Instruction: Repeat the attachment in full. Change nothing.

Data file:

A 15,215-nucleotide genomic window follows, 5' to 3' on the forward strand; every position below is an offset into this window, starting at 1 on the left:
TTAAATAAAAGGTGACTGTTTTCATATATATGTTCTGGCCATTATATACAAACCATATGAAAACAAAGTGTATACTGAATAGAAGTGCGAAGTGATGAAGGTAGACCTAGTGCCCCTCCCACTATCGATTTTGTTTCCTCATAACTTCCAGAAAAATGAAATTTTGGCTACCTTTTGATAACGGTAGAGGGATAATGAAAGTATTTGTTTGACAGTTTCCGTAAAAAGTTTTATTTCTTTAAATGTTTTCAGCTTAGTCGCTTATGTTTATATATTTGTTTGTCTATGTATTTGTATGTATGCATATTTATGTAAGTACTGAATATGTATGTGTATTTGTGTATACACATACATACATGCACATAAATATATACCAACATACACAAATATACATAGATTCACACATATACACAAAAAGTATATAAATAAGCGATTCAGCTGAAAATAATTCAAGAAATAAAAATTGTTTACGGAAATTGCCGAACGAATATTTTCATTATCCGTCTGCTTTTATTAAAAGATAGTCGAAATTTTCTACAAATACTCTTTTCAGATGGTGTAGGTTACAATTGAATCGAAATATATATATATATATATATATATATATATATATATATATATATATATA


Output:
A 15,215-nucleotide genomic window follows, 5' to 3' on the forward strand; every position below is an offset into this window, starting at 1 on the left:
TTAAATAAAAGGTGACTGTTTTCATATATATGTTCTGGCCATTATATACAAACCATATGAAAACAAAGTGTATACTGAATAGAAGTGCGAAGTGATGAAGGTAGACCTAGTGCCCCTCCCACTATCGATTTTGTTTCCTCATAACTTCCAGAAAAATGAAATTTTGGCTACCTTTTGATAACGGTAGAGGGATAATGAAAGTATTTGTTTGACAGTTTCCGTAAAAAGTTTTATTTCTTTAAATGTTTTCAGCTTAGTCGCTTATGTTTATATATTTGTTTGTCTATGTATTTGTATGTATGCATATTTATGTAAGTACTGAATATGTATGTGTATTTGTGTATACACATACATACATGCACATAAATATATACCAACATACACAAATATACATAGATTCACACATATACACAAAAAGTATATAAATAAGCGATTCAGCTGAAAATAATTCAAGAAATAAAAATTGTTTACGGAAATTGCCGAACGAATATTTTCATTATCCGTCTGCTTTTATTAAAAGATAGTCGAAATTTTCTACAAATACTCTTTTCAGATGGTGTAGGTTACAATTGAATCGAAATATATATATATATATATATATATATATATATATATATATATATATATA